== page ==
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Pentagon says initial tests show IS may have used chemical weapons in Iraq
The Pentagon said Friday initial tests indicated that the extremist group the Islamic State (IS) may have used a chemical weapon against Kurdish forces in Iraq earlier this month.
Fragments from some mortar rounds fired by the IS near Makhmour in Iraq tested positive for sulfur mustard agent, said U.S. Brigadier General Kevin Killea in a Pentagon briefing.
However, the Pentagon cautioned that a definite assessment could only be made after more testing.
"That is a presumptive field test and it is not conclusive, and what those results tell us is merely the presence of that chemical, it doesn't tell us anything more than that," said Killea.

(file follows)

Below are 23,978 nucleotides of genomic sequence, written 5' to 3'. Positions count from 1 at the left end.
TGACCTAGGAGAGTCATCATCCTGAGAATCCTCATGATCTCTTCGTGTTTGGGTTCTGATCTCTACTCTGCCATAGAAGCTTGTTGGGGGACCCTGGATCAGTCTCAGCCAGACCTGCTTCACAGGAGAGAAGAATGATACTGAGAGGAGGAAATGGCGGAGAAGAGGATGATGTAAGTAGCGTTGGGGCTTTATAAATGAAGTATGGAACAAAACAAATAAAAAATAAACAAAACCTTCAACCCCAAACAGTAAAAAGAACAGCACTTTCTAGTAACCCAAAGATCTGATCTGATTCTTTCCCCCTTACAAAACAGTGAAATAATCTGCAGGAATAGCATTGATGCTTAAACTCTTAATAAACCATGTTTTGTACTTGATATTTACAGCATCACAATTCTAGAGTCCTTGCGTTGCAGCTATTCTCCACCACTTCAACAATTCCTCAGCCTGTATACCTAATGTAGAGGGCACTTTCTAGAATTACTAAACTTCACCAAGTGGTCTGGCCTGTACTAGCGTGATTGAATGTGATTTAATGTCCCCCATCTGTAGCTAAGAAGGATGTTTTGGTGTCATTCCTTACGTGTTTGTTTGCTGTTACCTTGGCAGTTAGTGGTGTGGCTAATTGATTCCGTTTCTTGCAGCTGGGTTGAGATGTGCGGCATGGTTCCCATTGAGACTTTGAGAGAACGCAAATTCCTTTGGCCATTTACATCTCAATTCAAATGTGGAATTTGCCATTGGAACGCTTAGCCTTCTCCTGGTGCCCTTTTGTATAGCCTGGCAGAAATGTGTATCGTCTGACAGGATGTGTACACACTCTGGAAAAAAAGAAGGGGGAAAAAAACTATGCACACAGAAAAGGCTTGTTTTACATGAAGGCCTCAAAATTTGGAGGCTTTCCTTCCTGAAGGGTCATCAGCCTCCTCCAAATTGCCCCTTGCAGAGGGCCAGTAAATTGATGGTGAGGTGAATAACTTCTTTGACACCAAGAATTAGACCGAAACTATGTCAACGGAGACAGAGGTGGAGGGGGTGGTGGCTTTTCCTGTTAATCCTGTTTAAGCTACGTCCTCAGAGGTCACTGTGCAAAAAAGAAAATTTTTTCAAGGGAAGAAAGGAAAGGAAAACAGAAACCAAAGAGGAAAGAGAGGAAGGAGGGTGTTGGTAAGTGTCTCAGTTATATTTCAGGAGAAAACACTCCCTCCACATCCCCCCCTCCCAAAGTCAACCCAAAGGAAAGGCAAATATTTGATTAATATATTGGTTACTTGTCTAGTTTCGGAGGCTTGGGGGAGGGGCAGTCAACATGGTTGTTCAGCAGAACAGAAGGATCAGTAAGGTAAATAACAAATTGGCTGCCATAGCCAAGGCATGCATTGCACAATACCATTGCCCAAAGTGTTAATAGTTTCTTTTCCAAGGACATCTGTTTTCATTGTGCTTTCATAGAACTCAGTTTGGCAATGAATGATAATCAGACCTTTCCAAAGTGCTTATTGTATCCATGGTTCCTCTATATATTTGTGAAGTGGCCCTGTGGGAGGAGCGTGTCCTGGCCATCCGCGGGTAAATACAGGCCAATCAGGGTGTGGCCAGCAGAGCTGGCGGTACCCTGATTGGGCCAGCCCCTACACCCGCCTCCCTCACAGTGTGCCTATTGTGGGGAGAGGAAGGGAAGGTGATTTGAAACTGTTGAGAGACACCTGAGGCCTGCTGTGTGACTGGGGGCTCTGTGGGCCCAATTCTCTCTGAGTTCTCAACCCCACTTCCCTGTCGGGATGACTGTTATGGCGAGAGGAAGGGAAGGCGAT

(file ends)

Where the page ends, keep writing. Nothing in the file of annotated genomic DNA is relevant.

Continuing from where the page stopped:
According to the U.S. TV network CNN, U.S. senior officials who spoke on condition of anonymity said test results from another IS attack in Syria three weeks ago also confirmed the group used a mustard agent as a weapon.
Citing one official, CNN reported that the mustard agent used in Syria by the IS was more likely precursor chemicals, not the same type as those in Syrian President Bashar al-Assad's chemical arsenals, a sign that the group may have mixed chemical weapons on its own.
U.S. intelligence communities have long been concerned that the IS, now in control of a wide swaths of Syrian territory, would find hidden storage of chemical weapons possibly left after conflicts between the Syrian government and anti-government rebels.
[Source: Xinhua, Washington, 21Aug15]
War in Iraq
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